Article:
As we exited onto the wide colonnade of the Boardwalk, I was struck by the fresh sea breeze and the initial impression of just how physically deserted it all felt. Except for a few ambulatory homeless – and a smattering of young families eating pizza and corn dogs alfresco – the strand was vacant. Dead.
On a glorious spring afternoon.
Walking south, we took in the expanse of what had been the Boardwalk Amusement Center – where once a great Ferris wheel stood, Go-Kart’s zoomed, and various whirligigs, roller coasters, bumper cars and kiddie rides brought a true sense of fun and excitement.
Now, the place looks like a wasteland – a twisted mess of steel girders, rusting ride cars, dilapidated ticket booths emblazoned with a tax levy notice, and an eerie go-kart track that looks like it was abandoned in place.
Because it was.
A place that once brought so much joy and excitement to vacationing families and locals alike – now quietly rotting into a trash strewn lot.
At the risk of sounding hyper-dramatic, I was moved by what I saw.
A mix of sadness and anger, accompanied by the nagging question – “How could this be allowed to happen?”
I took a few pictures to document the state of things. Then, we moved along.
As we reached the Mardi Gras Fun Center – an aging arcade very similar in feel to the Joyland – I noticed two 20-somethings fist-bumping a guy perched on a bar stool near the front entrance.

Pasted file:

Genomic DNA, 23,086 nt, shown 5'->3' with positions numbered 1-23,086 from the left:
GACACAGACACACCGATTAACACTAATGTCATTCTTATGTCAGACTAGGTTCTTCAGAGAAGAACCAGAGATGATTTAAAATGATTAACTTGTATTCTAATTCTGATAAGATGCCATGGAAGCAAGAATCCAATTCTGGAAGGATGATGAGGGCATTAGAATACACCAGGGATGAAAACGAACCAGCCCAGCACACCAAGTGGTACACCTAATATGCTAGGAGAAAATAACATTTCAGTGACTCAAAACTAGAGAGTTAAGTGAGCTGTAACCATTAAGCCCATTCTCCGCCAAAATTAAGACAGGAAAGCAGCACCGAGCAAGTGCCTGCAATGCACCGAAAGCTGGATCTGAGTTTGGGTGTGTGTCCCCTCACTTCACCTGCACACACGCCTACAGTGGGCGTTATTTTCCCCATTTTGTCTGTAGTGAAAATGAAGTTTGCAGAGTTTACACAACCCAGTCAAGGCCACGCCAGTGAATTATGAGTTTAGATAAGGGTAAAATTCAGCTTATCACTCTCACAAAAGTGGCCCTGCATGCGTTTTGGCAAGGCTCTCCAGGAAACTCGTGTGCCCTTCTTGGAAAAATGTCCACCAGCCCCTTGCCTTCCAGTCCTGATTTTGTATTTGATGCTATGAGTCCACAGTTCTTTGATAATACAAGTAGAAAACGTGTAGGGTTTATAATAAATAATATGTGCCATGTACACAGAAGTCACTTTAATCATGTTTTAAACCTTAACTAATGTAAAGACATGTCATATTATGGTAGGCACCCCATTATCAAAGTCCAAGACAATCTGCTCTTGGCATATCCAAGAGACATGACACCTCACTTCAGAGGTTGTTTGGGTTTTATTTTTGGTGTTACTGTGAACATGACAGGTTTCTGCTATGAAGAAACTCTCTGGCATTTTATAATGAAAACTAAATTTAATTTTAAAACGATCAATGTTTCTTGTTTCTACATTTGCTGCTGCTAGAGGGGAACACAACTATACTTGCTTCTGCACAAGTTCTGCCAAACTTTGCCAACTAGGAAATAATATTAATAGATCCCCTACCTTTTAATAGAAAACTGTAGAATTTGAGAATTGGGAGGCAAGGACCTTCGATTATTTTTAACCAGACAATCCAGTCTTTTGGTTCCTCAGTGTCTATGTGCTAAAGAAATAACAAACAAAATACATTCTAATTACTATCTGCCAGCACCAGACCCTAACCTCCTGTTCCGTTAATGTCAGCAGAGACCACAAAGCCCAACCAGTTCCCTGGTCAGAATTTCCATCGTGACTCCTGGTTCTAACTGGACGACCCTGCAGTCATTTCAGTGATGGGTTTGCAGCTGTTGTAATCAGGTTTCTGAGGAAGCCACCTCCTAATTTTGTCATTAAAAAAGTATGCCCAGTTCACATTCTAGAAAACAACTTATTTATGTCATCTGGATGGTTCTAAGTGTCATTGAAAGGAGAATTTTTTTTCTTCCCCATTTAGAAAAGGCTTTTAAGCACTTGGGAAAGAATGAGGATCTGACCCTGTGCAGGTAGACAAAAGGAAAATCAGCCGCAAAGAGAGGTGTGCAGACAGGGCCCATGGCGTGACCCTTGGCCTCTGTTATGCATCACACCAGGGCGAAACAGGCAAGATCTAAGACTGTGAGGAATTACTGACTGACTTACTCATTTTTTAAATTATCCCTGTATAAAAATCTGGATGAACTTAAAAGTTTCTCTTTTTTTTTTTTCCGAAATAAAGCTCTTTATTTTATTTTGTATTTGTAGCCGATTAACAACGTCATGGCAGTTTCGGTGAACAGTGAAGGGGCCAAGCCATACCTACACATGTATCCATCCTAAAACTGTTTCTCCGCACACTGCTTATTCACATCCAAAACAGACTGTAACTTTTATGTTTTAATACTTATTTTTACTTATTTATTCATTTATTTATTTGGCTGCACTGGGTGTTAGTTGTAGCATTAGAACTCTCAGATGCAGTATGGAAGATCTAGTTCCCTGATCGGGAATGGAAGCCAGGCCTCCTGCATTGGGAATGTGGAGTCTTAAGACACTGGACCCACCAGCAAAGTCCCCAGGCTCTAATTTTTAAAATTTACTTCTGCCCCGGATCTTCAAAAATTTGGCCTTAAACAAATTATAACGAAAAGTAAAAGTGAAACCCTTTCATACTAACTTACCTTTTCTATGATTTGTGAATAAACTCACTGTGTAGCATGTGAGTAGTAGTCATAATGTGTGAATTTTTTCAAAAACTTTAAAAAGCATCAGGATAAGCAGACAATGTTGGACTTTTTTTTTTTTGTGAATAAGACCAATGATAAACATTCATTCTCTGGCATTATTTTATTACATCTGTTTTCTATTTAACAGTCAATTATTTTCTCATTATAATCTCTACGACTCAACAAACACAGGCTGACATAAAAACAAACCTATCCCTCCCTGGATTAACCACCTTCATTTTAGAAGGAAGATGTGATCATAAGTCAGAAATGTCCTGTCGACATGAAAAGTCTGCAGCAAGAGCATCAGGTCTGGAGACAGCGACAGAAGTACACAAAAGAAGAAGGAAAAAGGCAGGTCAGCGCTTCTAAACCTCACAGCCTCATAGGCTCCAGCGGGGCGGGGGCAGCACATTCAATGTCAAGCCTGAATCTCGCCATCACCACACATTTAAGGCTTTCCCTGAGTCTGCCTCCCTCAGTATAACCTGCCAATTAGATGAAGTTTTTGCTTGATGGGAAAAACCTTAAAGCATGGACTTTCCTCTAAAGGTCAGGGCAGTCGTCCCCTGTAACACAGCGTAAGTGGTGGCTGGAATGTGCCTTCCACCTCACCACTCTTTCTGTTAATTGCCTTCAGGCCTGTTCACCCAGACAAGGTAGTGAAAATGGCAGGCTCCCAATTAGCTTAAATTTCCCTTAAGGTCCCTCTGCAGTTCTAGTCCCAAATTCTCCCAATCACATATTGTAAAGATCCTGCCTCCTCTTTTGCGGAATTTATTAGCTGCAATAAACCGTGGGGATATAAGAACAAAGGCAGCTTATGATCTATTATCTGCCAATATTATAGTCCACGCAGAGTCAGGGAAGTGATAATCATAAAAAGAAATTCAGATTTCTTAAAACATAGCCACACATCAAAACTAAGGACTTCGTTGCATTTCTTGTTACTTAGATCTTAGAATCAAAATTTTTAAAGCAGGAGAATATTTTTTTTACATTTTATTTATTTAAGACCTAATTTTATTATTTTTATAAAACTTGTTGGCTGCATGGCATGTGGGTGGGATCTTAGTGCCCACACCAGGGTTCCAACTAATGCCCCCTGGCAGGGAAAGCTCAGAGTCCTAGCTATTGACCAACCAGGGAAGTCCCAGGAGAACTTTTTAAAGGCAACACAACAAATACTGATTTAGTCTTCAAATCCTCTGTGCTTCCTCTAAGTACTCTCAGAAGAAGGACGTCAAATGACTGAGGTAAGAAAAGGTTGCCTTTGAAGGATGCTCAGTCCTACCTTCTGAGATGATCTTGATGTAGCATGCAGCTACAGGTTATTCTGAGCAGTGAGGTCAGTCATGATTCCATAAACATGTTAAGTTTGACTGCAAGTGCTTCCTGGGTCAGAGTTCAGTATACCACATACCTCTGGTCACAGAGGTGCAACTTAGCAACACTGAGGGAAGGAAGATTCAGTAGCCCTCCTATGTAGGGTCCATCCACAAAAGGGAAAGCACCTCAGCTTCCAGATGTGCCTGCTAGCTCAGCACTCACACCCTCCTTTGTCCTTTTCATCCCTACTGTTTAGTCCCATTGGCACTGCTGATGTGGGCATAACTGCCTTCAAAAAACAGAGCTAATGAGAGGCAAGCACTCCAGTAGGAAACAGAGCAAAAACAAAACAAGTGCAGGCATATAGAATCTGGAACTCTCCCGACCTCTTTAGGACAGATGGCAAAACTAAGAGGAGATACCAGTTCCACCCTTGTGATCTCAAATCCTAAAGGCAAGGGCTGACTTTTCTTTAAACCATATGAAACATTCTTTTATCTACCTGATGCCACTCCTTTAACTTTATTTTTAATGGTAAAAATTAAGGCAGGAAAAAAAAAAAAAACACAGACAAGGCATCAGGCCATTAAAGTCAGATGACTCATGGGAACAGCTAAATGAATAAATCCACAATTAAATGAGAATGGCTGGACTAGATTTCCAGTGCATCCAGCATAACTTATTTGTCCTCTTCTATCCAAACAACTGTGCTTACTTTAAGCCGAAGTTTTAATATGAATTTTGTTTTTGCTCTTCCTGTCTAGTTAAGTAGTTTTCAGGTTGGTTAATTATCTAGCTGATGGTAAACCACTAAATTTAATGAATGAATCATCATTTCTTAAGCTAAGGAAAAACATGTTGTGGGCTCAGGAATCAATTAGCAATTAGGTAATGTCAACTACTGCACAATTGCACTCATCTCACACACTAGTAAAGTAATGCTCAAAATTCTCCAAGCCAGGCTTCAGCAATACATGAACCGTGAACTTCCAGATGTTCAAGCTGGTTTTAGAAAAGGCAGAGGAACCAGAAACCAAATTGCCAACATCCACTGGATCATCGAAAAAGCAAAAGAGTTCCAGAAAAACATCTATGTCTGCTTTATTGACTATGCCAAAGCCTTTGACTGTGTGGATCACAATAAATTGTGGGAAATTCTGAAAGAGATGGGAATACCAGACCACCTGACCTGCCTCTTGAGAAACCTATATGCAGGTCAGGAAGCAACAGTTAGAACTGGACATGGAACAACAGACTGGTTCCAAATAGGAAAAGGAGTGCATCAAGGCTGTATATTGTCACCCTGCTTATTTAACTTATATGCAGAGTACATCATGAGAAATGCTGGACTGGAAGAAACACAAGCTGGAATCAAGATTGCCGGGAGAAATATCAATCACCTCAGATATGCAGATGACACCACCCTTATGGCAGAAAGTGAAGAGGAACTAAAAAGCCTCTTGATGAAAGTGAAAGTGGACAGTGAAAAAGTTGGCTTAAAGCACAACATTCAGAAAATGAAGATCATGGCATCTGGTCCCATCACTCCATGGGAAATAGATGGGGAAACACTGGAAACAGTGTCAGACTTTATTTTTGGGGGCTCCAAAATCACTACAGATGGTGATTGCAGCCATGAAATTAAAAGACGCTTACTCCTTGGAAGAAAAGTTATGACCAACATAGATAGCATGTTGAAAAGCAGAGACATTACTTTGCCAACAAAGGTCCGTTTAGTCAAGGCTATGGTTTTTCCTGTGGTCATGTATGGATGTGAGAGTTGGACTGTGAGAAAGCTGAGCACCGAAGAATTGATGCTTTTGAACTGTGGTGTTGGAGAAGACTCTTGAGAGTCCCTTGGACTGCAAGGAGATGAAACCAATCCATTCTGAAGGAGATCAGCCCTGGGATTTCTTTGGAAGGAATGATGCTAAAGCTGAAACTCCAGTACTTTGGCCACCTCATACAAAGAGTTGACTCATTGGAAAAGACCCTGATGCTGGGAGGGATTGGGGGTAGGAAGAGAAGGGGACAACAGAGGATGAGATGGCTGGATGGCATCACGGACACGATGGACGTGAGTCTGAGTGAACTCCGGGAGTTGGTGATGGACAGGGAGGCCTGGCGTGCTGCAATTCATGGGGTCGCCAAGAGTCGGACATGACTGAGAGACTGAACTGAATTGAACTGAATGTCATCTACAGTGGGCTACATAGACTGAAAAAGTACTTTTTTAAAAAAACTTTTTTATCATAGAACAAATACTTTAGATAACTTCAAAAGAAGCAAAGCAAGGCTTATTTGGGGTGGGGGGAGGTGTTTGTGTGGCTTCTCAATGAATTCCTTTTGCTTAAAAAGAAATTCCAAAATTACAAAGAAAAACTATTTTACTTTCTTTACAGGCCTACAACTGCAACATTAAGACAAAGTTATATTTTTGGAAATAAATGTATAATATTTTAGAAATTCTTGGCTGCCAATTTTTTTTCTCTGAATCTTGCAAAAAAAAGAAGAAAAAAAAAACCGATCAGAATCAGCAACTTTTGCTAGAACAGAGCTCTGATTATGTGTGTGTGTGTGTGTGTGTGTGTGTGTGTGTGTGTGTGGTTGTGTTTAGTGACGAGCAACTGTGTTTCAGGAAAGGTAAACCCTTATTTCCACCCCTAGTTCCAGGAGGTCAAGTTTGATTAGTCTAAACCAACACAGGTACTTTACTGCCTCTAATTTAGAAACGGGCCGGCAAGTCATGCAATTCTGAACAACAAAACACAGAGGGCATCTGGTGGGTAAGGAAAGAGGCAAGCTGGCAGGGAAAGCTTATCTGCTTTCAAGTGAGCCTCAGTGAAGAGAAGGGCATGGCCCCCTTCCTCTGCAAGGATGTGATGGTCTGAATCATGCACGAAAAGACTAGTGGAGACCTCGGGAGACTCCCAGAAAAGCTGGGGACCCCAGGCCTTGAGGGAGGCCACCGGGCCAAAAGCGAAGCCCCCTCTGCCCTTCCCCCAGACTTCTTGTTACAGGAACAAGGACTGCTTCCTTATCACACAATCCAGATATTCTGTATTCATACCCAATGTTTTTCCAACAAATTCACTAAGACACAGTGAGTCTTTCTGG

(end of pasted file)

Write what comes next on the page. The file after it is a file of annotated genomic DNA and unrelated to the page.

Having spent the better part of my law enforcement career investigating drug trafficking, I got the distinct feeling from the snippets of conversation I overheard that something was up.
As we walked to the south terminus of the boardwalk then east near Zeno’s Sweet Shop, the pair fell in close behind us – one jabbering into a cellphone as we stepped over urine stains and what appeared to be a bloody miasma of dried vomitus on the sidewalk.
Gripping the handgun in my front pocket, I overheard the gist of the conversation two-steps behind us.
The pair were working the logistics of a street-level, parking lot drug hand-off.
My friend looked at me with a trace of fear in her eyes and we stepped away toward Ocean Avenue and the safety of our parked car. As we passed the sign pollution of the private parking lot, I quickly snapped a few more photographs of the trash, broken fencing, and twisted steel that greets visitors.
When we reached our vehicle, I was angry.
On Friday – rather than post my usual ramblings about life and politics in the Halifax area – I simply posted the pictures I took – a silent exhibition of the cancerous results of the cycle of greed, blight and utter dilapidation that is slowly killing the beachside.
In a few weeks, some 20,000 Shriner’s will arrive.
They are coming at the invitation of the City of Daytona Beach and the County of Volusia.
They have a right to expect the beauty and splendor portrayed in a slick Danica Patrick ad – and the upscale experience they were sold by the Halifax Area Advertising Authority, the Chamber of Commerce, and the bevy of tourism hucksters who continue to lure unsuspecting visitors to an area that is neither ready to receive them – nor equipped to entertain them.
Just Have $ Ready – and screw your convention/vacation experience on what was once the World’s Most Famous Beach.
We know you won’t be back – and nobody who scrounges a fast buck cares.
In my view, this represents the epitome of an unconscionable bait-and-switch ruse – and our elected officials deserve the fall-out that will inevitably ensue.